Tolerance important during holidays

Jordyn Didier, Editor-in-Chief

Tolerance: sympathy or indulgence for beliefs or practices differing from or conflicting with one’s own; the definition given by Merriam Webster Dictionary. It should be a simple and easy process to accept that others are different from us and that everyone is his or her own person, but that is not always how it works out in reality.

Unfortunately, it seems to be a part of human nature to judge others based on looks, interests, religion, race and age; anything and everything causes prejudice. It is a sad mentality that society shares over the fact that people cannot accept others for who they are. Society pushes for conformity; yet at the same time our country stands on the basic freedoms that provide us with the choice to be who we want to be and to celebrate that difference.

Different ideals should be celebrated, but society seems to push people to act in the same way; even if it does not realize that fact. We look different and act differently, but still surround ourselves with people just like us-people with the same basic beliefs and ideals  on the same subjects instead of branching out and talking to someone who would oppose our opinions.

Tolerance of different religions could be one of the most important forms needed. People should not try to convert others or force them to consider themselves as a part of any religion if they do not want to be. It is unfair and takes away the freedom of religion established as a constitutional right. All religions are acceptable. It does not matter that people of different religions have their own beliefs or that they are not the same as everyone else, yet for whatever reason, in society’s eyes it stereotypes them to be a certain personality.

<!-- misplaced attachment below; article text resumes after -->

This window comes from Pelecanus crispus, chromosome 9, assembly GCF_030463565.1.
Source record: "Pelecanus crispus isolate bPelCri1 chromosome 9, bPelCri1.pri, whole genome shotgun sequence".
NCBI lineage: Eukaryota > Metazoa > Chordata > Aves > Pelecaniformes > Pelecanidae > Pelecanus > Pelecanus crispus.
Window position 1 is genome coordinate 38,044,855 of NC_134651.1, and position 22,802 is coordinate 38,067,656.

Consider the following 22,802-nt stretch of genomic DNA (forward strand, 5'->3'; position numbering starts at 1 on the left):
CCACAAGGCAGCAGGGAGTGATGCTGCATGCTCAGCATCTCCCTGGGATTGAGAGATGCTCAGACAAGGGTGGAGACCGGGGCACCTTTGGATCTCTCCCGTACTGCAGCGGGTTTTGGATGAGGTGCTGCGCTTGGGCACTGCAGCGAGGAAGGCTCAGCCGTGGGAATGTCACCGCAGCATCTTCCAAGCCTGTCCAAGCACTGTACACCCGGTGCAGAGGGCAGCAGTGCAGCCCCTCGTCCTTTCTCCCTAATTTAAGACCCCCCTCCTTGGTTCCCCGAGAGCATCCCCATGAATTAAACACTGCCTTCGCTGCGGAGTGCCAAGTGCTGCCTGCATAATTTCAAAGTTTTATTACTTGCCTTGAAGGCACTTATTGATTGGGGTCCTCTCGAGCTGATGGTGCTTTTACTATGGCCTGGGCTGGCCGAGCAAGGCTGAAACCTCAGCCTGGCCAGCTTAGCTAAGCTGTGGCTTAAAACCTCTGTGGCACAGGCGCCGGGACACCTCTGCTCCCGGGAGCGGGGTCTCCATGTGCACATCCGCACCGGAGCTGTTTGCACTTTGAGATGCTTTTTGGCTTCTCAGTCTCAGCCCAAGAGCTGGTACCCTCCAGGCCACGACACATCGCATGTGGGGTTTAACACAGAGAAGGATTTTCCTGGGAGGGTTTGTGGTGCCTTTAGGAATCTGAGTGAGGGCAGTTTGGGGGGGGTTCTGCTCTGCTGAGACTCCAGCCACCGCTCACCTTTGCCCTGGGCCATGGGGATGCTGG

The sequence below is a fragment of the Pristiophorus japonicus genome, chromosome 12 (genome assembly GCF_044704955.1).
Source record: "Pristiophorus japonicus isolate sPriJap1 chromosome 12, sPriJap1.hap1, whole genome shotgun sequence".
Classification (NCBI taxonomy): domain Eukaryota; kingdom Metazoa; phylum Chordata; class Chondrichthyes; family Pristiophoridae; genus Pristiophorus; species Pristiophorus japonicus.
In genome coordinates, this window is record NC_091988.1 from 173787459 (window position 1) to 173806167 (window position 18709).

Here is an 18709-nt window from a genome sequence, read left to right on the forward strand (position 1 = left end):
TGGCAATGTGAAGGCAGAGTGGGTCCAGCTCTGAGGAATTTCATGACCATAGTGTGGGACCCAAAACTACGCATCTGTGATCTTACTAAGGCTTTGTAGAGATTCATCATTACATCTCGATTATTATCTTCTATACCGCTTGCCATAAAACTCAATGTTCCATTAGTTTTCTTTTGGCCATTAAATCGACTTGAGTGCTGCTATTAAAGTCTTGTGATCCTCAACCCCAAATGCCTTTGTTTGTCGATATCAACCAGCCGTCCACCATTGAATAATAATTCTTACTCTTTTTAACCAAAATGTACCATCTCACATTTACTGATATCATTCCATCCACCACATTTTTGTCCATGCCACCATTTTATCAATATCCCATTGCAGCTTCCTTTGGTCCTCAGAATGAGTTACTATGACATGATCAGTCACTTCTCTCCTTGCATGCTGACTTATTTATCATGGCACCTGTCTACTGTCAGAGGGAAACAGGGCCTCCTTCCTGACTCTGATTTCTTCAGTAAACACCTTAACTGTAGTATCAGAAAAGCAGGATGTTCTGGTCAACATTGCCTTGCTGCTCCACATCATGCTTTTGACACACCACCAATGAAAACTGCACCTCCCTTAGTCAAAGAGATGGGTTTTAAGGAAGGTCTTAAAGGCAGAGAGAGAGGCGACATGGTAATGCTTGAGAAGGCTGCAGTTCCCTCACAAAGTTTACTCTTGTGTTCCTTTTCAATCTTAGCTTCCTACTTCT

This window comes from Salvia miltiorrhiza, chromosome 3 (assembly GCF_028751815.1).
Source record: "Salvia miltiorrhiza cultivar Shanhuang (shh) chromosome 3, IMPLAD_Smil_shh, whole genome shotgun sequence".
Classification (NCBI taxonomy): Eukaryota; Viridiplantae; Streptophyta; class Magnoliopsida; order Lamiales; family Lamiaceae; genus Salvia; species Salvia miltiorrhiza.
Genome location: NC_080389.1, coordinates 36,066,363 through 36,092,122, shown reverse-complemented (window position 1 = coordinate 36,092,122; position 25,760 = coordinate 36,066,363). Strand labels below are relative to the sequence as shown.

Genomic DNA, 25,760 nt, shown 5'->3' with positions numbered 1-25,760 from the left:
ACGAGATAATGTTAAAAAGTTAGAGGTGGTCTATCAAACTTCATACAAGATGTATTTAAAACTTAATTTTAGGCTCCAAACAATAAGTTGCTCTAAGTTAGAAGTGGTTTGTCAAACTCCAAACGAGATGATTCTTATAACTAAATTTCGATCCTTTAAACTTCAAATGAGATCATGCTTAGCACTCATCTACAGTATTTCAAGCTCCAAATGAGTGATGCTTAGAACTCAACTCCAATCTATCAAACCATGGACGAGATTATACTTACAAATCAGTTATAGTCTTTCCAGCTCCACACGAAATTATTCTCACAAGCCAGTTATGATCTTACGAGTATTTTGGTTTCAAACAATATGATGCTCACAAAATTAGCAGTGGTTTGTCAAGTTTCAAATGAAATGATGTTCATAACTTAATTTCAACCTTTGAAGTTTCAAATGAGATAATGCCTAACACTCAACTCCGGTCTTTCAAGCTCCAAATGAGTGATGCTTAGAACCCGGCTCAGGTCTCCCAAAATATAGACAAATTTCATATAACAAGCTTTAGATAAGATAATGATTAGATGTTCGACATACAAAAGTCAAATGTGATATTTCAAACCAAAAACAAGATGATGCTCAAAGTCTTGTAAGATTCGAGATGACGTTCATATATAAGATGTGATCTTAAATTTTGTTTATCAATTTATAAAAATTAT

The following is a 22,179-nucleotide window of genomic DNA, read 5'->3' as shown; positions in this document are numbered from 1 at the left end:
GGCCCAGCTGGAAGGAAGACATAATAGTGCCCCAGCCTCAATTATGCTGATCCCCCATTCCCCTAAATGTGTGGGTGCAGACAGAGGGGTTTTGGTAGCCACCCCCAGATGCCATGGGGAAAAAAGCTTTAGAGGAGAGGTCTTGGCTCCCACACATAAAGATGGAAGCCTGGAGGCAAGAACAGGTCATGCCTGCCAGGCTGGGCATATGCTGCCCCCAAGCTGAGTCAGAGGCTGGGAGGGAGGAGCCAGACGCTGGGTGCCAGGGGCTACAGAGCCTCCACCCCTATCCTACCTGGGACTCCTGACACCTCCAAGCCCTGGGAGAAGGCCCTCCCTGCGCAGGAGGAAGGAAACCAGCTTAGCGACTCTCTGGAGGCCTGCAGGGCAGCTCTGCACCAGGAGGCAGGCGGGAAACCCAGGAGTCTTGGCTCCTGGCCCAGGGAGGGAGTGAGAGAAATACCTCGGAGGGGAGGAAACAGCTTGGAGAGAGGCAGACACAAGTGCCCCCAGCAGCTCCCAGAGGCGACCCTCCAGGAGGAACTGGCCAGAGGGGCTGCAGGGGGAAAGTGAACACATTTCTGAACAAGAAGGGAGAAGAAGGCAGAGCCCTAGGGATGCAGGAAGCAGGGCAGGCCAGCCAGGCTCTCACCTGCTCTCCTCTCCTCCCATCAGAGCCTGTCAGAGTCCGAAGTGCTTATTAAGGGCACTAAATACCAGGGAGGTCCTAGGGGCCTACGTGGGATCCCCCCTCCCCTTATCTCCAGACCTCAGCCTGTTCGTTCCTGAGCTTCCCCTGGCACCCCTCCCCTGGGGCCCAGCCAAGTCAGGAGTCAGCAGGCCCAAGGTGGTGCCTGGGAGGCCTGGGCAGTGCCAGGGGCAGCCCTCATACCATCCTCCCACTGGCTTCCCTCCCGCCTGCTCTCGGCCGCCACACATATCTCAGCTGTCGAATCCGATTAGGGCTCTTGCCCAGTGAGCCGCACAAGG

Tolerance is extremely important because problems between different religions go much farther than just upsetting someone. It has been shown to be a factor in wars and hate crimes and many other terrible events that should not have happened in the first place. For example, the Holocaust that happened during World War 2 was one of the major events caused by religious hate. Due to Hitler’s belief that Jews were at fault for Germany losing in the first world war, the Holocaust took millions of innocent lives all because of the prejudice against a different religion.

If people could simply look past their clouded vision of what they believe is right and just talk to someone as a person instead of a religion then the world would be a much better place. Luckily, our school greatly supports the acceptance of all students through the multiple groups offered. There are multiple youth groups here at school such as youth alive and Fellowship of Christian Athletes that provide different religious groups to meet. This year the Muslim Student Association was recently created as well adding even more diversity throughout the student body.

As the holidays come closer, it is no secret that it is “Christmas time” the most common and commercialized holiday throughout the entire year. While at first people do not think about Christmas really being related to religion due to the holiday being dressed up in trees, lights, shopping, music and presents, the reality is that it causes Christianity to be portrayed as the most important religion there is. Obviously, Christianity, while celebrated by a large number of people, is no more important than any other religion.

During the holidays, remember that it is not all about Christmas and that there are plenty of other holidays being celebrated as well, such as Chanukah and Kwanzaa,  during this time that are associated with other religions. People should be celebrated for what they believe in and not shunned because they are different. That is what this time of year is all about in the first place is being around the people we care about and not judging them by what separates them from the majority.